The 411 on Appeals & Post-Conviction Relief in Colorado

October 15, 2014

Appellate advocacy requires a firm understanding of the law and how the law should have been applied in your case.  Appeals to a higher court are done to ask the higher court to review the proceedings in the lower court.  The key appellate issues after conviction at trial are whether the defendant was properly advised throughout the process, whether the judge in the lower court made any rulings that need to be overturned and such rulings prejudiced the defendant, whether the jury instructions tendered to the jury were proper, were any requested jury instructions denied improperly, whether the defendant had effective counsel, whether the process itself was fair, whether jurors of the same race of the defendant removed by the prosecution, whether jurors who were clearly bias were left on the jury, whether evidence was excluded improperly, whether evidence was admitted improperly, etc.  An appeal is truly based on the individual case.  As such, it is necessary for an appellate lawyer to review the transcripts of all proceedings to fully grasp whether a legitimate appeal issue exists.  

 

Time is of the essence in appellate advocacy.  Following a conviction at trial, a defendant has very limited time to file a Notice of Appeal.  Additionally, a defedant may ask for a stay of execution of the sentence pending the result of the appeal contingent upon what type of crime the defendant was convicted of at trial.  Our firm founder, Linda Lee, was a Judicial Fellow for the Colorado Supreme Court working under Justice Eid.  As such, our firm is very skilled in identifying whether you actually have a valid appeal issue.  Just being unhappy with the result may not be enough to win an appeal.  The first thing you need to do is order the transcripts from your preliminary hearing, motions hearing, and trial.  Once our firm has the transcripts, coupled with a consult with the defendant, it will be easier for the firm to identify whether you have any valid appeal issues.  

 

Sometimes, an appeal is not the right course of action.  Post-conviction relief may address some of your grievances.  You may need to file for post-convction relief in certain circumstances.  For example, if there is newly discovered evidence you may be able to file a Motion for a New Trial.  However, to win this motion you new evidence must truly be new and it must be a particular kind of new evidence.  Check out the L A W     BLOG for more information on newly discovered evidence and how you may get a new trial in your case.  If you are on probation, you may file a Motion for Early Termination of that probation.   Before filing such a motion, make sure you have completed all the conditions of probation and paid all fines.  The other compelling issue besides being in compliance, is whether being on probation is causing harm or prejudice to the defendant.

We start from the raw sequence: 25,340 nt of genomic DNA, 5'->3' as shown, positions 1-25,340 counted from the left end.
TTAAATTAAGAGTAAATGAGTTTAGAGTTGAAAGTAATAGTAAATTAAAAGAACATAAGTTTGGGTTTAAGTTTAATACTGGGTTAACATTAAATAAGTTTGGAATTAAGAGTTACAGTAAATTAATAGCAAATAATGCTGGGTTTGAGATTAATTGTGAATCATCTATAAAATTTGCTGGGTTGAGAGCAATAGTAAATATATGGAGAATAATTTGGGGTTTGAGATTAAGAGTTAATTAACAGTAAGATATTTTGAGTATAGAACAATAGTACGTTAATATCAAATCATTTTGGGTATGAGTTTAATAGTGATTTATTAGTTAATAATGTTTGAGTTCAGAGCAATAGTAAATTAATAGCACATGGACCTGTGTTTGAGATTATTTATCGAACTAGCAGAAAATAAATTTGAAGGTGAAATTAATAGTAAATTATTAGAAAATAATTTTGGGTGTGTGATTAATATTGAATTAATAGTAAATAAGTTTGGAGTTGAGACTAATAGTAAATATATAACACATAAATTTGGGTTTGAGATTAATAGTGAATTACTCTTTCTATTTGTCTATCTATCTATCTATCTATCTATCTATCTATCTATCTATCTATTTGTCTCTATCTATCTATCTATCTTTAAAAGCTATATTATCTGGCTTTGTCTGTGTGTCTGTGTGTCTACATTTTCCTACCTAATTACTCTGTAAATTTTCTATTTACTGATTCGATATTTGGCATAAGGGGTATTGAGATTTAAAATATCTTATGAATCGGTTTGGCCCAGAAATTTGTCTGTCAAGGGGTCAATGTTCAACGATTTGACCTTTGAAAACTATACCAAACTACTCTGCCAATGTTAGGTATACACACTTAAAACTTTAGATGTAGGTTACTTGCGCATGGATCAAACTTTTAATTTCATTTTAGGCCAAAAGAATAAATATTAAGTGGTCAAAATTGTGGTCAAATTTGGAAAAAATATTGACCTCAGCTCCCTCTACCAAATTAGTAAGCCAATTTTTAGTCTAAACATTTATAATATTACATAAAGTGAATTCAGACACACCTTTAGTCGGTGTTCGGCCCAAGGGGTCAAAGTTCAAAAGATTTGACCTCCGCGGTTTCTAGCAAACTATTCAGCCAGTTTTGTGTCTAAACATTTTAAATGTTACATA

You may also want to file a Motion to Reconsider Sentence (Rule 35(b) of Colorado Rules of Criminal Procedure).  This motion allows the judge to reconsider the sentence originally imposed, but this motion is time-sensitive so it is best to consult an attorney.  You may want to file a Motion to Withdraw Guilty Plea, if you took a deal in your case.  This is a very difficult motion to win but if you meet the requirements, it is possible.  Time is of the essence with this motion as well, filing this motion after the plea but before sentencing is best practice.

 

 If you are in Community Corrections and you go to non-residential status, you may be able to file a motion for early termination if you have paid the costs of the residential program in full and you are being supervised on nonresidential status at either a minimum or adminstrative level.  In fact, when you meet these requirements, your probation officer is required by law to submit a Petition for Early Termination of Sentence to the court on your behalf.  The reality is that although probation officers are required to submit this petition by law, they rarely do it.  As such, you can hire an attorney to Petition the Court on your behalf. However, filing the Petition is only half the battle. Once the Petition is filed, there are certain factors the court must consider in determining whether to actually grant the petition.   Fighting for your rights doesn't stop once you take a deal or are found guilty at trial.  You have constitutionally and statutorily protected rights that our firm can help you fight for after a convction.  

 

Check out the L A W   BLOG to see how you may find relief after conviction. 

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